Briton ‘Lynx_Twi5t’ wrote: ‘I think the majority (sweeping generalisation I know) of Americans don’t realise how small Britain is, and vice versa.

‘I’ve heard it’s pretty common in the U.S to travel hours just to get food but in the UK three to four hours will take you practically halfway across the country.’

And ‘mrshighwvy’ added: ‘That there are different countries beyond England. It’s assumed [Great Britain] is just posh English people.’

Refreshments and meals were another big talking point, with Briton ‘B-e-a-utiful_day’ explaining the British drink of squash to American Redditors.

They said: ‘We have this drink supplement called squash. It’s not got anything to do with the vegetable, it’s concentrated fruit juice that you dilute in water and in most supermarkets we dedicate one aisle to it.’

Another commenter was ‘mybrainhurtzz’, who joked: ‘That putting water in the microwave to heat it up for tea is punishable by death in England.’

While ‘mahoujosei100’ simply answered with the words ‘salad cream’ and ‘caffeinecrave’ added ‘beans on toast’.

Food was another big talking point during the discussion with one Briton saying Americans don’t understand beans on toast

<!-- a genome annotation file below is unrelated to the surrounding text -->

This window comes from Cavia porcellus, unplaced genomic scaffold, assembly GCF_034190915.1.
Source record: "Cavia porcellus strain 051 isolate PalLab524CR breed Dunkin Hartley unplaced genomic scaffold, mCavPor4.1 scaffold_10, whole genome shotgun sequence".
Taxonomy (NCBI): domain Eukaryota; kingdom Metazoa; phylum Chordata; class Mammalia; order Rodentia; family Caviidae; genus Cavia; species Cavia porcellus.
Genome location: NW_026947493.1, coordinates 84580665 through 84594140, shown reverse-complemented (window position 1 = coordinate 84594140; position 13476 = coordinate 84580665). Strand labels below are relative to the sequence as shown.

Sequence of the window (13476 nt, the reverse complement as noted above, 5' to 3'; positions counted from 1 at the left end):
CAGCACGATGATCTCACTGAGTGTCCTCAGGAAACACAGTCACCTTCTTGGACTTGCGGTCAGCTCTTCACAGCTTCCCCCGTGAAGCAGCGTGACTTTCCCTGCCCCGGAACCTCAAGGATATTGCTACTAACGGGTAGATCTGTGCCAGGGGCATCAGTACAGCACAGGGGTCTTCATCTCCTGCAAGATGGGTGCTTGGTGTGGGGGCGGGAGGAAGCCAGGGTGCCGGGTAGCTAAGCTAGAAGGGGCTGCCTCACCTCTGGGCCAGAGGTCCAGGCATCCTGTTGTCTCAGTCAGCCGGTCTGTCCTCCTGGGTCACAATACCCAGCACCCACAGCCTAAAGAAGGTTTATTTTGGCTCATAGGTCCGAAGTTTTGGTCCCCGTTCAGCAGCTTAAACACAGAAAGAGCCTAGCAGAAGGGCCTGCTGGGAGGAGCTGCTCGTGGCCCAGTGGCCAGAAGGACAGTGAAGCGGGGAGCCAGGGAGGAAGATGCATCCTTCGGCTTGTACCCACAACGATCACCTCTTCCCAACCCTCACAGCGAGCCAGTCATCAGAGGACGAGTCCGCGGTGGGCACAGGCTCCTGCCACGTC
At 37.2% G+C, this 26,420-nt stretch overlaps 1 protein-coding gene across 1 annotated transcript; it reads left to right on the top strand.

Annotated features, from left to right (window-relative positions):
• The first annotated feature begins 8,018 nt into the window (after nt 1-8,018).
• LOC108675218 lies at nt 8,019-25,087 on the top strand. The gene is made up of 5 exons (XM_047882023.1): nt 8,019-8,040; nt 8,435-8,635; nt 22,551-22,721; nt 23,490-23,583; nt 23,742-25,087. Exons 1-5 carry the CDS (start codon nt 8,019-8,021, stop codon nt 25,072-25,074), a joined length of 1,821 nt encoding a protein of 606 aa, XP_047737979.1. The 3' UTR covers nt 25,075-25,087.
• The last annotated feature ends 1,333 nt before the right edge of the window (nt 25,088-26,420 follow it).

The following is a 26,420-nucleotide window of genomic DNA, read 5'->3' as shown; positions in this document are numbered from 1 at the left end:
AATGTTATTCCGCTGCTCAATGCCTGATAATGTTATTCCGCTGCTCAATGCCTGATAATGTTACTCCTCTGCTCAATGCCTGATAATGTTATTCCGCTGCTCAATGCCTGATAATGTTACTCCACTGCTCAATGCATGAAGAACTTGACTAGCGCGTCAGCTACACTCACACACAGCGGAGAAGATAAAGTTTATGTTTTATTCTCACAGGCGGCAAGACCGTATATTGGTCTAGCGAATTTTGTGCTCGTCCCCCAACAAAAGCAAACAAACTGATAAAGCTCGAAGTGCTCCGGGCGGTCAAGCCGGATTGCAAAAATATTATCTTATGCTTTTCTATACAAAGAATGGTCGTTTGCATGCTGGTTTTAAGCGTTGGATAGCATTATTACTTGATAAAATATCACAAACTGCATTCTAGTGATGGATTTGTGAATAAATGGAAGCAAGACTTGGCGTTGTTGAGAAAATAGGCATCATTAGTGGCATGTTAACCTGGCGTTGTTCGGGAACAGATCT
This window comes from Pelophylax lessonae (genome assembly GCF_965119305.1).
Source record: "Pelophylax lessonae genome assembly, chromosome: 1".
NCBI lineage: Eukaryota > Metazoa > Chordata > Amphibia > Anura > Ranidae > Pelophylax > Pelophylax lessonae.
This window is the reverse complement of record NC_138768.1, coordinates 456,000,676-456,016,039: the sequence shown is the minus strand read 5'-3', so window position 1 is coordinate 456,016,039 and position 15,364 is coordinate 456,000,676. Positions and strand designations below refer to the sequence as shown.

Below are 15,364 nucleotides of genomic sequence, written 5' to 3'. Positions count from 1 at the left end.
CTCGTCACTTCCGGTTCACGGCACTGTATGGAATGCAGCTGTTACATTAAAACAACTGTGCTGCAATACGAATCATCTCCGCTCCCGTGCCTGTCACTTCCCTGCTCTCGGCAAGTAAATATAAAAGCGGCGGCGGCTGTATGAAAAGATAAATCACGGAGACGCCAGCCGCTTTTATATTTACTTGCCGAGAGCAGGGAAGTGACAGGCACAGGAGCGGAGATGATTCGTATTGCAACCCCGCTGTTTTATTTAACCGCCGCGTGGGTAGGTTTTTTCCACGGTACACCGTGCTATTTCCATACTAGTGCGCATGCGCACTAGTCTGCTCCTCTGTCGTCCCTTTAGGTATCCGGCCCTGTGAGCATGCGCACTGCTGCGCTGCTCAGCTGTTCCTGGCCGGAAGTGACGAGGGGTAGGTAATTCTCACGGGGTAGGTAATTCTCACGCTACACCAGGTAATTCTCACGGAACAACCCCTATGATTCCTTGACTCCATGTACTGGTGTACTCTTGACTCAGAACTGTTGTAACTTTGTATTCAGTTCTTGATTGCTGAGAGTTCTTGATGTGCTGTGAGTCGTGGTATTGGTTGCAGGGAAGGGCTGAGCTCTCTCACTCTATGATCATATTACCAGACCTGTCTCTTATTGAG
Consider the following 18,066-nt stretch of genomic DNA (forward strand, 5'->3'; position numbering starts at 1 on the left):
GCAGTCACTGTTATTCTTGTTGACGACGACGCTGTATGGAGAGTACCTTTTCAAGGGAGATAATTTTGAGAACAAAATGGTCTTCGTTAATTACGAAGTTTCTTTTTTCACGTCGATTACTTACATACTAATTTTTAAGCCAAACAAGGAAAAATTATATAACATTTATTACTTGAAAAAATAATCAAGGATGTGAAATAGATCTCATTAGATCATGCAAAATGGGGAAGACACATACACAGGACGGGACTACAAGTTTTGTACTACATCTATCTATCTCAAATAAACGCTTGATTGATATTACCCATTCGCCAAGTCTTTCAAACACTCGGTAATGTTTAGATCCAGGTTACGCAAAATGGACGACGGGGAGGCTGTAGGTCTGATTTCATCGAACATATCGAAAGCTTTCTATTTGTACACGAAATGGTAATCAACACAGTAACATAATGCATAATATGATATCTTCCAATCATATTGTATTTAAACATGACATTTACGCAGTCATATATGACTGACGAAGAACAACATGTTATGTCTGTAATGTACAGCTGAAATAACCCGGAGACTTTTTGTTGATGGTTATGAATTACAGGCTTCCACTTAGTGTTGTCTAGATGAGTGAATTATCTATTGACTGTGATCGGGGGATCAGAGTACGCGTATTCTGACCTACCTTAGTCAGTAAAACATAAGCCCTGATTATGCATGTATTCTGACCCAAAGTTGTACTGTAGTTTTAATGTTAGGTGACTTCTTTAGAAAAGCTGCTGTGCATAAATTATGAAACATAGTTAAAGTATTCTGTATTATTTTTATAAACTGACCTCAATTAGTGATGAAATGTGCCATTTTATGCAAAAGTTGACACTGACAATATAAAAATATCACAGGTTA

The intricacies of language was another popular topic, with one British contributor ‘ghoest2727’ explaining how he found Americans get confused with using the word ‘tea’ to indicate an evening meal.

He said: ‘Met a guy from the U.S while playing Overwatch (a computer game) and said I had to go afk (away from keyboard) because my tea was ready.

‘He said “well you are British” but I meant tea as in dinner. Told him I meant the other tea and he got really confused.’

While ‘faoltiama’ told how they found Americans always trip up when they are greeted with the British phrase ‘alright?’

He said: ‘It will trip Americans up every time. It still trips me up and I am well aware of it.

‘To an American, asking “alright?” is a serious inquiry into their health, with the implication that you think they are not alright.

One Redditor told how they found Americans always trip up when they are greeted with the British phrase ‘alright?’

‘Brits expect the answer to be… “alright”.’

American ‘Beebrains’ questioned the British pronunciation of military ranks and asked: ‘Why is it pronounced leff-tenant and not lieutenant? Is it because it’s disrespectful to call the lieutenant the “loo tenant”?’

And ‘pjabrony’ queried: ‘Why did you take the s off the end of sports and put it at the end of math?’

Briton ‘I_am_Jester’ entered the debate with an observation about the two countries’ education systems.

He said: ‘ Basically our entire school system is just a pain to explain as is the way we get qualifications, especially since the U.S go by semesters.’

While American ‘puppehplicity’ admitted he was perplexed by the UK TV licence.

He asked: ‘Do you guys actually pay for a licence for the TV? Or is that kind of a Ned Flandersy thing you’re kinda supposed to do, but people usually don’t?

‘The whole concept seems so weird to me.’